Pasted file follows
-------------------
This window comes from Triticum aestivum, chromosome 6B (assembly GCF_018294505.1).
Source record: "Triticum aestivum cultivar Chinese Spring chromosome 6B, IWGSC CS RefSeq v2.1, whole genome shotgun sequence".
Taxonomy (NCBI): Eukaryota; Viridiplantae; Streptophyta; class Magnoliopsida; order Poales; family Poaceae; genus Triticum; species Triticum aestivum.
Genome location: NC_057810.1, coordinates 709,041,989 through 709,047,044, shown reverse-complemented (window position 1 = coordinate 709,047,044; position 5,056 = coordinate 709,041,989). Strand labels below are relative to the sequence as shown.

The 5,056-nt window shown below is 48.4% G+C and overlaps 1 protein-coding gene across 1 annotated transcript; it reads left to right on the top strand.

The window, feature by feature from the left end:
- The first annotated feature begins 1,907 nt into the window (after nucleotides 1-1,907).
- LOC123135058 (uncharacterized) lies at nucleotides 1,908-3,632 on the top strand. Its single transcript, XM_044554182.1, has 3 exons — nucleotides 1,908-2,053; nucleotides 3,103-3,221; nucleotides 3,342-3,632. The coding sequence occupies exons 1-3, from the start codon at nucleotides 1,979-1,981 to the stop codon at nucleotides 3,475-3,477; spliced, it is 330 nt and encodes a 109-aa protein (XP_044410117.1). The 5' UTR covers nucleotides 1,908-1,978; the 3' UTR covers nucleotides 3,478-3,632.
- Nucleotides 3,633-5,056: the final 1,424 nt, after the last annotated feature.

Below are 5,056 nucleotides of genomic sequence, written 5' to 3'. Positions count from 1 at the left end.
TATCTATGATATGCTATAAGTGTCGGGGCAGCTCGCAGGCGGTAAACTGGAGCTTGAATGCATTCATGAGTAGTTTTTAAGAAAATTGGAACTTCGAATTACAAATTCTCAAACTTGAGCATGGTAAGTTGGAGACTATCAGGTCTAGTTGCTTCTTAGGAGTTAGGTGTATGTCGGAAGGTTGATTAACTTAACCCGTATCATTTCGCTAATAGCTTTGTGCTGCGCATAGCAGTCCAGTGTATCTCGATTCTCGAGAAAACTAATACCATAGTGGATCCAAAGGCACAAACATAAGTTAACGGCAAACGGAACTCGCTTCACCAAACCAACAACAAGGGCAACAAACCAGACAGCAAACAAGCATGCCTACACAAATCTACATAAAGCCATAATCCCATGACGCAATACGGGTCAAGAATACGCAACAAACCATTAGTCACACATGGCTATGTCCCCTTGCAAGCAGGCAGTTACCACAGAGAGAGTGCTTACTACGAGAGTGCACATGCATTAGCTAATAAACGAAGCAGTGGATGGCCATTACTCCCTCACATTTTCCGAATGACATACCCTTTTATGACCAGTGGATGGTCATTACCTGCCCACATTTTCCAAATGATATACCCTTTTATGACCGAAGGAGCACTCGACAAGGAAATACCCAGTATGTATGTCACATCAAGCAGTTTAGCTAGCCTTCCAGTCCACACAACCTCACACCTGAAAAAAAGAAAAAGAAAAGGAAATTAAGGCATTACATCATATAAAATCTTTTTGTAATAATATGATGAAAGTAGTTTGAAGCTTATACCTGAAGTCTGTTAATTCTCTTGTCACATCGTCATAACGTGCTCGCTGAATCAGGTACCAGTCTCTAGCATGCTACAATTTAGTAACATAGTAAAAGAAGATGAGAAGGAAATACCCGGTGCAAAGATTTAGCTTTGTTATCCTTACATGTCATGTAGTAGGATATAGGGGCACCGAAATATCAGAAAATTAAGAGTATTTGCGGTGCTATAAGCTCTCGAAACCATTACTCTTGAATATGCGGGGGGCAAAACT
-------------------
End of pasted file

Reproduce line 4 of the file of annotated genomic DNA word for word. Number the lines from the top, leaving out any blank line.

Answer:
Genome location: NC_057810.1, coordinates 709,041,989 through 709,047,044, shown reverse-complemented (window position 1 = coordinate 709,047,044; position 5,056 = coordinate 709,041,989). Strand labels below are relative to the sequence as shown.